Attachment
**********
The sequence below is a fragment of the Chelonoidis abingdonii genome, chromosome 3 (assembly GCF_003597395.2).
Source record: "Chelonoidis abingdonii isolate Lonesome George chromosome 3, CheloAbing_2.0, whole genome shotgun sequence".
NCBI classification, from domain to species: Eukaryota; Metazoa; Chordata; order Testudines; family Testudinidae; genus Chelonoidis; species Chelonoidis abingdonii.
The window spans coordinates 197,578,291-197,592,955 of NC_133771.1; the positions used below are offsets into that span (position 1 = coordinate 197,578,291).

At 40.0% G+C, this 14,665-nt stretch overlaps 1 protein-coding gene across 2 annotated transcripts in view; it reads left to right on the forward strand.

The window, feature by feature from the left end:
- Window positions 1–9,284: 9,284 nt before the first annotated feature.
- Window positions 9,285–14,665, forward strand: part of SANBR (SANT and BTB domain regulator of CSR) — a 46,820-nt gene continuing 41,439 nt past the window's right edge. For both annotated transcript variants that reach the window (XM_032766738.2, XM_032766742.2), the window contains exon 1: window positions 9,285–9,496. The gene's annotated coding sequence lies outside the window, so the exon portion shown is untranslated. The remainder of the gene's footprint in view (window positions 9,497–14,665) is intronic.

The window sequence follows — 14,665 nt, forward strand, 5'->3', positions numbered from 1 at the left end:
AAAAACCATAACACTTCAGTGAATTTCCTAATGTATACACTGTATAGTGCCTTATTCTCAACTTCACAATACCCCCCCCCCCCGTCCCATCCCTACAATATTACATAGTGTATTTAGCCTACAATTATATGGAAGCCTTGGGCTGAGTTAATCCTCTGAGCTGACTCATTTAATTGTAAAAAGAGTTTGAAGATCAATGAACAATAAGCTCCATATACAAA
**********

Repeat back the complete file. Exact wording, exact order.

The sequence below is a fragment of the Chelonoidis abingdonii genome, chromosome 3 (assembly GCF_003597395.2).
Source record: "Chelonoidis abingdonii isolate Lonesome George chromosome 3, CheloAbing_2.0, whole genome shotgun sequence".
NCBI classification, from domain to species: Eukaryota; Metazoa; Chordata; order Testudines; family Testudinidae; genus Chelonoidis; species Chelonoidis abingdonii.
The window spans coordinates 197,578,291-197,592,955 of NC_133771.1; the positions used below are offsets into that span (position 1 = coordinate 197,578,291).

At 40.0% G+C, this 14,665-nt stretch overlaps 1 protein-coding gene across 2 annotated transcripts in view; it reads left to right on the forward strand.

The window, feature by feature from the left end:
- Window positions 1–9,284: 9,284 nt before the first annotated feature.
- Window positions 9,285–14,665, forward strand: part of SANBR (SANT and BTB domain regulator of CSR) — a 46,820-nt gene continuing 41,439 nt past the window's right edge. For both annotated transcript variants that reach the window (XM_032766738.2, XM_032766742.2), the window contains exon 1: window positions 9,285–9,496. The gene's annotated coding sequence lies outside the window, so the exon portion shown is untranslated. The remainder of the gene's footprint in view (window positions 9,497–14,665) is intronic.

The window sequence follows — 14,665 nt, forward strand, 5'->3', positions numbered from 1 at the left end:
AAAAACCATAACACTTCAGTGAATTTCCTAATGTATACACTGTATAGTGCCTTATTCTCAACTTCACAATACCCCCCCCCCCCGTCCCATCCCTACAATATTACATAGTGTATTTAGCCTACAATTATATGGAAGCCTTGGGCTGAGTTAATCCTCTGAGCTGACTCATTTAATTGTAAAAAGAGTTTGAAGATCAATGAACAATAAGCTCCATATACAAA